Recently, a few critics in major U.S. newspapers took note of a well-publicized marketing firm study that cited the cultural influence of hip-hop and reported on sexuality among African American youth in households earning less than $25,000 per year in 10 cities. The study revealed that Black adolescents are becoming sexually active at ages younger than other youth and are suffering from HIV/AIDS at a rate higher than other groups.
Political hip hop (also political rap) is a sub-genre of hip hop music that developed in the 1980s. Inspired by 1970s political preachers such as The Last Poets and Gil Scott-Heron, Public Enemy were the first political hip hop group. Grandmaster Flash and the Furious Five released the first well-known sociopolitical rap song in 1982 called "The Message", which inspired numerous rappers to address social and political subjects.
Explicitly political hip hop is related to but distinct from conscious hip hop because it refers to artists who have strong and overt political affiliations and agendas, as opposed to the more generalized social commentary typical of conscious hip hop. It can also be used to include political artists of all ideological stripes, whereas the term conscious hip hop generally implies a broadly leftist affiliation or outlook.
There are hundreds of artists whose music could be described as "political".
Black HYPERLINK "http://en.wikipedia.org/wiki/Black_nationalism"Nationalism was one of the driving ideologies behind the militant wing of the North American civil rights movement in the 1970s and early 1980s. It played a major role in early political hip hop and continues to be a major animating force for many contemporary political hip hop artists. Prominent Black Nationalist artists include Tupac Shakur, Public Enemy, Paris, and many others.
Marxism has long been a major animating force in social movements worldwide and is no less so in Hip Hop. Without a doubt the two most overtly Marxist groups in the english language have been Marxman and The Coup. Both groups also incorporate(d) Revolutionary Nationalism into their message, Irish Republicanism for Marxman and Black Nationalism for the Coup. For these artists, as with Marxism in general, class struggle and anti-imperialism are major recurring themes.
Anarchism has been a major motivating ideology for popular movements around the globe for over a century and is just as relevant in Hip Hop culture. Like Marxist hip hop, class struggle and anti-imperialism are major themes in anarchist hip hop music along with Anti-parliamentarianism and a strong emphasis on intersectionality and the connections between different movements.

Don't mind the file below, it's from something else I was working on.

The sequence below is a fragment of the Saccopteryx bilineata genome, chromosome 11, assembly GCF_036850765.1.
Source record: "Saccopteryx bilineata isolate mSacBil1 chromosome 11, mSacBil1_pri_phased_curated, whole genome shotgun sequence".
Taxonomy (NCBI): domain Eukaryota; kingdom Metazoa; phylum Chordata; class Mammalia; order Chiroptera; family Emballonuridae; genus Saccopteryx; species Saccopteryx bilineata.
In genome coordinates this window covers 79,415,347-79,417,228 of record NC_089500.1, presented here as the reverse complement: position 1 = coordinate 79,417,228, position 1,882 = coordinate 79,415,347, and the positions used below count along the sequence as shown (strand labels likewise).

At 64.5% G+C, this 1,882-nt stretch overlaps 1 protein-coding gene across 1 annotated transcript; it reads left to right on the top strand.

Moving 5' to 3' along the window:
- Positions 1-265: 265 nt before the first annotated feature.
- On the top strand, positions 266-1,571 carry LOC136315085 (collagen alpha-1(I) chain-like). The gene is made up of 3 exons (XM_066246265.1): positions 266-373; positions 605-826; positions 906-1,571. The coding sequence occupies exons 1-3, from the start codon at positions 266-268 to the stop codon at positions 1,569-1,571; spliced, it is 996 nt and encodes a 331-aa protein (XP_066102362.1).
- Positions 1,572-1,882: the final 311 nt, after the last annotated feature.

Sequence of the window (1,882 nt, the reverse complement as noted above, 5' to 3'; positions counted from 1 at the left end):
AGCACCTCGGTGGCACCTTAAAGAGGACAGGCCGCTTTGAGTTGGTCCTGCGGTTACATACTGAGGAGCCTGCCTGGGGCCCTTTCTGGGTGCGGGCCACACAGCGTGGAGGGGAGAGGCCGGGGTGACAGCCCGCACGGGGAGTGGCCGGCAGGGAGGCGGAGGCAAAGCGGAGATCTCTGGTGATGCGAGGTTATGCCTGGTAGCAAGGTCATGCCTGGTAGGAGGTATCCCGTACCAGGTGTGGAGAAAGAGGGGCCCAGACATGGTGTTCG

The need for community-level grassroots organization and opposition to political hierarchy and illegitimate authority are also common themes. Unlike Marxist acts, several of which have been signed to major labels, anarchists artists have generally followed a DIY ethos which has led them to remain independent.Many other artists object to Capitalism in general but prefer not to explicitly identify with either Marxism or Anarchism and instead advocate various other forms of Socialism. The most prominent hip hop acts that describe their politics as "socialist" are Dead Prez, Blue Scholars, SNIPED, and Sun Rise Above. Immortal Technique identifies himself as a socialist and supports Castro and Leninism. Looptroop Rockers is an anti-authoritarian, anti-capitalist hip-hop project from Sweden. Askari X, a rapper hailing from Oakland, CA, has also expressed his loyalty to the African People Socialist Party.
Other political hip hop artists advocate a wide range of positions, and often disagree with one another, as can be expected from an extremely diverse global scene. Zionist hip hop acts like Golan and Subliminal, and Palestinian nationalists like the Iron Sheik have obvious fundamental disagreements about a wide range of issues, but both use hip hop music and culture as a vehicle to express themselves and spread their ideas. As hip hop becomes increasingly widespread, artists from many different countries and backgrounds are using it to express many different positions, among them political ones. The nature of hip-hop (as with much music) as an opposing force to the establishment lends itself to such a use.
Listening to rap has not been shown to increase suicidal ideation and anxiety or adversely affect self-esteem among college-aged men and women. Oddly enough, students listening to a nonviolent rap song experienced more depressive symptoms than those who listened to a violent rap song. Overall, rap songs are more inclined to generate angry emotions than heavy metal songs.
Every so often a new style of music emerges that takes America by storm and comes to represent the generation that grows up with it. In the 50's it was rock'n'roll, followed by the Motown sound of the 60's. The 1970's brought folk music and disco, and in the 80's it was rap. Perhaps no other form of music has crossed as many boundaries and become a bridge between America's many cultures as rap has
I believe that hip-hop is bringing the cultures together. The sound of hip-hop is
one element that shows that our work can be less divided and more united. I support the joining of artists to create unique styles of music. I think that shows that people are more open to change these days. Anymore, most people do not see the differences in colors or backgrounds. This generation has not only grown up with the rap music, but it has grown up with many different cultures. My peers and I grew up and went to school with many black children. From the very beginning, my generation has accepted the differences in body color. It's not strange to see an interracial marriage or two children of different races that are best friends. Hip-hop has pushed the sounds of the different ethnic backgrounds together to speak to all people.
Cite This Essay
To export a reference to this article please select a referencing stye below: